I have to be completely honest here, I didn't even consider that as a possible solution (perhaps because I didn't consider it an issue). If I were to guess, I would say it wouldn't work for a few reasons. 1) It is very cramped and the pics on either side are sometimes very different. Some cards have W/D symbols, phase symbols, etc. that are all bigger so that they can easily be seen at a glance. 2) I can't say this for sure, but I imagine that it would cost more to have a non-standard set of cards. Not to mention that all the cards would need to be the same size even if they weren't double sided (and then shuffling would be akward). 3) Unlike MtG, the cards aren't in your hand, but in the middle of the table. The text has to be as big as possible so that you can read at least the title from where you are sitting. 4) Each SF deck (as of right now) has its own back. In order to do this, each one would need the same back, which would make separating them a big pain.

Also something to keep in mind. You are drwaing 4 cards a round and playing 4 cards a round. There are very few times that you aren't playing all 4 cards. The game is a lot less about getting the right combination of cards, but rather playing each of your cards in the best possible way.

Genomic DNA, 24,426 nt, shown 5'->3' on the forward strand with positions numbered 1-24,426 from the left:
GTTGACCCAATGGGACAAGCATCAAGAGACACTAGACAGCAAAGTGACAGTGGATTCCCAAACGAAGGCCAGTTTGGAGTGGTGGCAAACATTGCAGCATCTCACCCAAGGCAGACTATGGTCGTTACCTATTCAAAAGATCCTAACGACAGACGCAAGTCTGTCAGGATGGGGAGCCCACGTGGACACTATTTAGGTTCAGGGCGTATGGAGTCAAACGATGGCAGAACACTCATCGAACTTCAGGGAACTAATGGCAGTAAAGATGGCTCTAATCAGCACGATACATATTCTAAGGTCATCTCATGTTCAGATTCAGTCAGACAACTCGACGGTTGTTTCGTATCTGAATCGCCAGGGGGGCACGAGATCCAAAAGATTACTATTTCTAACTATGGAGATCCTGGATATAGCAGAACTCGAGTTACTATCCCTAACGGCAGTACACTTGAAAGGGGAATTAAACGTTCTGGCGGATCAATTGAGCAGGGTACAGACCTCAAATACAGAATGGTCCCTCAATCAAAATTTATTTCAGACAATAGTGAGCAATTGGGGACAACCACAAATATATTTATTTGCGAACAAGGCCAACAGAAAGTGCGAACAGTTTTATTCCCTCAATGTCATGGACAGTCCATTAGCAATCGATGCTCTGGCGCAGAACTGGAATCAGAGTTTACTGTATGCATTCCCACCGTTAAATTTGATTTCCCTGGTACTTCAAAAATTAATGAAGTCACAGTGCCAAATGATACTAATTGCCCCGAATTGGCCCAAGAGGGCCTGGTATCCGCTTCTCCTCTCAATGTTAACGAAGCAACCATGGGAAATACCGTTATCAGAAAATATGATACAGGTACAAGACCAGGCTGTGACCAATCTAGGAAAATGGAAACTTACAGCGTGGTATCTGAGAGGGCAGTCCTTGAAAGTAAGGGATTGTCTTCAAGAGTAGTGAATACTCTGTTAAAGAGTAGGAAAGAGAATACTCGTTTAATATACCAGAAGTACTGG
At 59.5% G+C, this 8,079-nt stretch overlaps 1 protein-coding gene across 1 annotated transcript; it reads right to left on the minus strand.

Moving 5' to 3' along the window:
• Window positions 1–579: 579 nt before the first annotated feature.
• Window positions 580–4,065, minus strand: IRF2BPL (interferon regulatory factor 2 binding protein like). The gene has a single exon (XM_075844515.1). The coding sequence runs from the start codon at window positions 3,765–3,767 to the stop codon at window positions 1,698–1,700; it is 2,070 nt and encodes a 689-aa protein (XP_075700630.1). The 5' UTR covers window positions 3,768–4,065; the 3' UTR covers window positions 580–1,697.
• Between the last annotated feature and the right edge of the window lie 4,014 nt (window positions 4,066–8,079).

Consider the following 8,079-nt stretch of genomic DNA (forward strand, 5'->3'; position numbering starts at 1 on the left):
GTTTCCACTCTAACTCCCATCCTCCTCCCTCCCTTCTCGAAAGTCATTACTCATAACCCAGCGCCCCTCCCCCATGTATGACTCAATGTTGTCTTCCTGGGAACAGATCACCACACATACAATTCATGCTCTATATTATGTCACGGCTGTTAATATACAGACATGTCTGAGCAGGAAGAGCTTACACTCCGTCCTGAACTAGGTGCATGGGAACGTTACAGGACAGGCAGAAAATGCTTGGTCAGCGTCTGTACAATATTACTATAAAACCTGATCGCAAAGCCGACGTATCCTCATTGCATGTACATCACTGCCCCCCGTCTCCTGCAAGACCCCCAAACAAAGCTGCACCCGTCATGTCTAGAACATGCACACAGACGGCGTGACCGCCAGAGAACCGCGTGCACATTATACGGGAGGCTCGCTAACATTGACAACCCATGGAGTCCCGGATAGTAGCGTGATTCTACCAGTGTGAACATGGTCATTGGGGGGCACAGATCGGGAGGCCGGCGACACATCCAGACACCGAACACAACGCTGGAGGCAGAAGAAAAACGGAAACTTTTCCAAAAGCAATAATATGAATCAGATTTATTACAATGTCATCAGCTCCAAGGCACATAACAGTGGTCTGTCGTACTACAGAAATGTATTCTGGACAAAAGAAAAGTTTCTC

Civilized men are more discourteous than savages because they know they can be impolite without having their skulls split, as a general thing.
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I don't see this being a big issue for me. If you can shuffle Ambuscades traps back into his deck than this should be no problem. Like Ronway said, you don't see the strike force side just the opposition side when you draw.  You won't know exactl what you ae drawing, just that it is a purchased card.